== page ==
Outside the competition, this event will also include team workshops. These workshops include: Mental Health Resources with, Team # 2883, F.R.E.D., out of Warroad, Engineering Prosthetics with a former F.R.E.D. team member, Fire Extinguisher Training with American Crystal, XRP Workshop with Digi-Key, and Women in STEM with Team # 2177, The Robettes, out of Visitation School in Mendota Heights, Minn.—the state’s first all-girls high school FIRST Robotics team, according to the team’s webpage. The event will also include FIRST LEGO Explore and FIRST LEGO Challenge.

On March 8, Grand Forks Mayor Brandon Bochenski, UND Provost Eric Link, and Randy Richards (Policy Advisor for North Dakota U.S. Senator Kevin Cramer) will speak at the event. On March 9, North Dakota State Representative Jared Hagert, Mark Schmitke from Digi-Key, and Brian Mayfield (Director of Operations at Marvin Windows and Doors) will speak at the event too. Minnesota State Senator Mark Johnson is also potentially expected to speak at the regional.

The activities at this year’s regional would not be possible without the volunteers and sponsors. This year’s regional will include 150 volunteer workers. This year’s regional sponsors include: Marvin Windows and Doors, UND, Digi-Key, City of Grand Forks, John Deere, Greater Grand Forks Visitors Bureau, True North John Deere, Air Force, Minnkota, Altru, and American Crystal.

Over the life of this regional, the regional planning committee’s relationship has continued to grow with the City of Grand Forks and the University of North Dakota. At the start, Phil Gisi, a part of UND and its alumni group and a businessman in Grand Forks, initially helped out the regional financially.

Over the course of the next year, Gisi worked with the City of Grand Forks and UND to garner their support for this regional. Anderson highlighted how Grand Forks Mayor Bochenski is “all in” with supporting this event. UND’s support has continued to grow beyond just financially. On March 7, the university is hosting a social for all teams—adults and students—on campus, a free event that will include pizza, beverages, corn hole, large blow-up games, and the chance to tour.

“It's the only regional in the United States that offers that,” Anderson said, “so UND is a huge supporter of FIRST Robotics.”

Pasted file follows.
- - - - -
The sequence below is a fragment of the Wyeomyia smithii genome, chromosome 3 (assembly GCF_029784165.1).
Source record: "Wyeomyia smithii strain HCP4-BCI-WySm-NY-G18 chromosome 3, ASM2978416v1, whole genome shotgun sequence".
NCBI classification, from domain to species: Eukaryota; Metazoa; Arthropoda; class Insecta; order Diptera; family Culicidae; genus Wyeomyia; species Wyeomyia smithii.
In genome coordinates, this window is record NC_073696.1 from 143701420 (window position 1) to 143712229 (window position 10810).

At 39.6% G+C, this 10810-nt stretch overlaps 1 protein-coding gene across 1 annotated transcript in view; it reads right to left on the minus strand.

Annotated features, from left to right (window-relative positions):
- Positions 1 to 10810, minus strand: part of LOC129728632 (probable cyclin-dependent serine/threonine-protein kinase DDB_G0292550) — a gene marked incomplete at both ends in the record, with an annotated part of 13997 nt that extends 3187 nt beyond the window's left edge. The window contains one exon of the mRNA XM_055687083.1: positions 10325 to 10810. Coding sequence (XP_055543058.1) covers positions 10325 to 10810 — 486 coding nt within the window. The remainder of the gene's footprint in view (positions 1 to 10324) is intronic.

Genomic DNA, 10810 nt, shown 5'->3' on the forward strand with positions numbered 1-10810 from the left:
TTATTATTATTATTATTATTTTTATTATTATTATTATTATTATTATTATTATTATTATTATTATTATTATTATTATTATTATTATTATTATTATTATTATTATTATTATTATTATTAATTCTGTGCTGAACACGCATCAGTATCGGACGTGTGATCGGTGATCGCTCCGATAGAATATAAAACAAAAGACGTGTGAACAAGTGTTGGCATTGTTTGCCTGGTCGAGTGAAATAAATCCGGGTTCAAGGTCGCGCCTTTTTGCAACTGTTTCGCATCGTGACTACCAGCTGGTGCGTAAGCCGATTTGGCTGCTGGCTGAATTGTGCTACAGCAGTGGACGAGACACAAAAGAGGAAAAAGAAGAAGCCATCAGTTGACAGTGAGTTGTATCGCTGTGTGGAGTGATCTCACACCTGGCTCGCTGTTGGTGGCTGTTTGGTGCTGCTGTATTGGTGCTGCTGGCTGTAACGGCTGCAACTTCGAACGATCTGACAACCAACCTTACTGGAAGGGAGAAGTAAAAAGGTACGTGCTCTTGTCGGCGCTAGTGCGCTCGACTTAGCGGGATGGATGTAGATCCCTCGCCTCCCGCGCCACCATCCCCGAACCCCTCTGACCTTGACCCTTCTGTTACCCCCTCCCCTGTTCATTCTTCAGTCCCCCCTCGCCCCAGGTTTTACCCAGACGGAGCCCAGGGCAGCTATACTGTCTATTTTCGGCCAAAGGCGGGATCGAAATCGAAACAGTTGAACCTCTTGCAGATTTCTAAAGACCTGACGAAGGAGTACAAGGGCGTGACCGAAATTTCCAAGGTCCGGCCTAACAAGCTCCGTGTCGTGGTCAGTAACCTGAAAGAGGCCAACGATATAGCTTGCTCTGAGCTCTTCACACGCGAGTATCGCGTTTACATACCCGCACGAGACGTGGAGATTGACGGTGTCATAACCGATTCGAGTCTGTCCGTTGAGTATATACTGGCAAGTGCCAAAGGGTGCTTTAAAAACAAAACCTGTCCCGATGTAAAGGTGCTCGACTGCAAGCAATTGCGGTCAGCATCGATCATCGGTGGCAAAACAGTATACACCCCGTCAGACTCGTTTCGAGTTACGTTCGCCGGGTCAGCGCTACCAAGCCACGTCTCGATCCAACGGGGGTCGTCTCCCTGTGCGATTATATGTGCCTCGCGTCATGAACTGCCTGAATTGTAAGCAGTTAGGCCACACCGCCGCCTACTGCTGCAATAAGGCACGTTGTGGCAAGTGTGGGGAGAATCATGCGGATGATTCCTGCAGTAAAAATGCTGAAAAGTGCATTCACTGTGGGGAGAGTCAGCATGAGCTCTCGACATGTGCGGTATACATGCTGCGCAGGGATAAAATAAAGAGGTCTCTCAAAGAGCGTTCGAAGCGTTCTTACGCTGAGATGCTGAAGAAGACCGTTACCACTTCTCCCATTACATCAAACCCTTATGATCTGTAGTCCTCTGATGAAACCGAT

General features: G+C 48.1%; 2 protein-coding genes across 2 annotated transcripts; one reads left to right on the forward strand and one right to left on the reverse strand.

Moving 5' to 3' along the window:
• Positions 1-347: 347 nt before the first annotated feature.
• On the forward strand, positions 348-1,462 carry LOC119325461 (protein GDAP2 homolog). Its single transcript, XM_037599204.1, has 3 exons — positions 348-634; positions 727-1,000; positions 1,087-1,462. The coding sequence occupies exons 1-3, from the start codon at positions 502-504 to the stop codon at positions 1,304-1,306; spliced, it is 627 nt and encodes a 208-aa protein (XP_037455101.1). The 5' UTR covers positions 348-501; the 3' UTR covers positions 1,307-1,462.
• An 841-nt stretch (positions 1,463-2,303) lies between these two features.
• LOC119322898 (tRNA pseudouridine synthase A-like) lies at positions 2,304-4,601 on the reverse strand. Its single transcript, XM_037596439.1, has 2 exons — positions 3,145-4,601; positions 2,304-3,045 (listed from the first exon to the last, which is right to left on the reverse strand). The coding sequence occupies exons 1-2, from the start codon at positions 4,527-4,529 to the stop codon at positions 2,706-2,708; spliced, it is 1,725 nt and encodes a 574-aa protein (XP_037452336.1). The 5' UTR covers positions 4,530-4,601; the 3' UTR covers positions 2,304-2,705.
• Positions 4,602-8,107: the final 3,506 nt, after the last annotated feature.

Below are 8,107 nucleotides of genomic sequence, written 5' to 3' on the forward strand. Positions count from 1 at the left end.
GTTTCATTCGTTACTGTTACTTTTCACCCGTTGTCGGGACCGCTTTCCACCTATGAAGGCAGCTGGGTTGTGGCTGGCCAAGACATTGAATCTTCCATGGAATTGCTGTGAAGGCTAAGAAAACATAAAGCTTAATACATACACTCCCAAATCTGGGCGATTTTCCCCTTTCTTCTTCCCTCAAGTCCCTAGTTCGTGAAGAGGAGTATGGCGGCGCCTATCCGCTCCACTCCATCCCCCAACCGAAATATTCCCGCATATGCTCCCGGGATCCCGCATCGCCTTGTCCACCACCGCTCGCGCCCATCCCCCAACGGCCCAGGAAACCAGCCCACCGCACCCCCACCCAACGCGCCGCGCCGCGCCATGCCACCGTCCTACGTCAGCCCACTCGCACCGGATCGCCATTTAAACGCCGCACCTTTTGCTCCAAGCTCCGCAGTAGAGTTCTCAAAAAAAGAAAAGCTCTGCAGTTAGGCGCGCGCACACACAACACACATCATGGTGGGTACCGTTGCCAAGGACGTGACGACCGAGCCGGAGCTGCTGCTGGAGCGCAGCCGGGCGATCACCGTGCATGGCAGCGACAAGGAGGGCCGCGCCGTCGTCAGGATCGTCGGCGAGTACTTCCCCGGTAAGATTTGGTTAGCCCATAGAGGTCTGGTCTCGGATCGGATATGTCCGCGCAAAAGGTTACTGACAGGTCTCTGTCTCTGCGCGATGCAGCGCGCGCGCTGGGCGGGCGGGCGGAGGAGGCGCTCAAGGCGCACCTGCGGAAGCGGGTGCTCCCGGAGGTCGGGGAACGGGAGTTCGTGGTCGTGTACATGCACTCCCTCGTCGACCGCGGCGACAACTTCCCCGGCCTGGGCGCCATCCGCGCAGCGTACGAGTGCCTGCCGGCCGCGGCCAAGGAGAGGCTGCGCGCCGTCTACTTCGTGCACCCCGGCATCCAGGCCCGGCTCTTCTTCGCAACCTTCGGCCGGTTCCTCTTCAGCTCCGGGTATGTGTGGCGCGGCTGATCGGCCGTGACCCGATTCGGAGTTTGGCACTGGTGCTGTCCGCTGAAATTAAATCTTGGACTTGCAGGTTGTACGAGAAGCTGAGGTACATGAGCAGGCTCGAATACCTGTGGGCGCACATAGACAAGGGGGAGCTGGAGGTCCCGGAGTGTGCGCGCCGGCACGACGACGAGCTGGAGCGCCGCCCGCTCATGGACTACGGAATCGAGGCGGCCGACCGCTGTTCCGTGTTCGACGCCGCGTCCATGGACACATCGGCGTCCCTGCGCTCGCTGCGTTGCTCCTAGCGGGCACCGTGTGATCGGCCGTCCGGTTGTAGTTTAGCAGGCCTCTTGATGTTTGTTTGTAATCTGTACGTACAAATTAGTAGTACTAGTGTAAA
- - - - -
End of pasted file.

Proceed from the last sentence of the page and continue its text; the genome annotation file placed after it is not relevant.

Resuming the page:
The event is also benefitting the City of Grand Forks, bringing people and money into it. According to Anderson, last year’s event brought in $2.15 million to the City of Grand Forks.

Anderson encouraged people to take in this event for numerous reasons. First, it’s a chance for area people to catch and support local robotics teams, such as Warroad, Roseau, Greenbush-Middle River, Stephen-Argyle Central, Thief River Falls.

“We follow kids in all activities, in all sports, but (also) at theater and things,” Anderson said. “Let's follow them in robotics as well.”

The second reason, she highlighted, is the event is free. Third, it gives people the chance to see how students interact with other students from other areas, the relationships these students build, and the support the teams give each other.

“It's a little bit like going to a NASCAR race, and the pits are kind of set up a little closer,” Anderson said. “But it truly is that atmosphere with high energy and kids that some may say, ‘They're kind of nerdy,’ but some may say, ‘Oh my gosh, look at it. It encompasses all kids.’”

This regional is providing area and non-area students that chance to show their talents in and outside the robotics arena, and giving people the chance to see the latest tunes by FIRST Robotics—the chance to see what this program is all about. It’s also providing sponsors a chance to catch some of those tunes— whether it be current Grand Forks shoppers, or future UND students or area business employees— now and potentially into the future.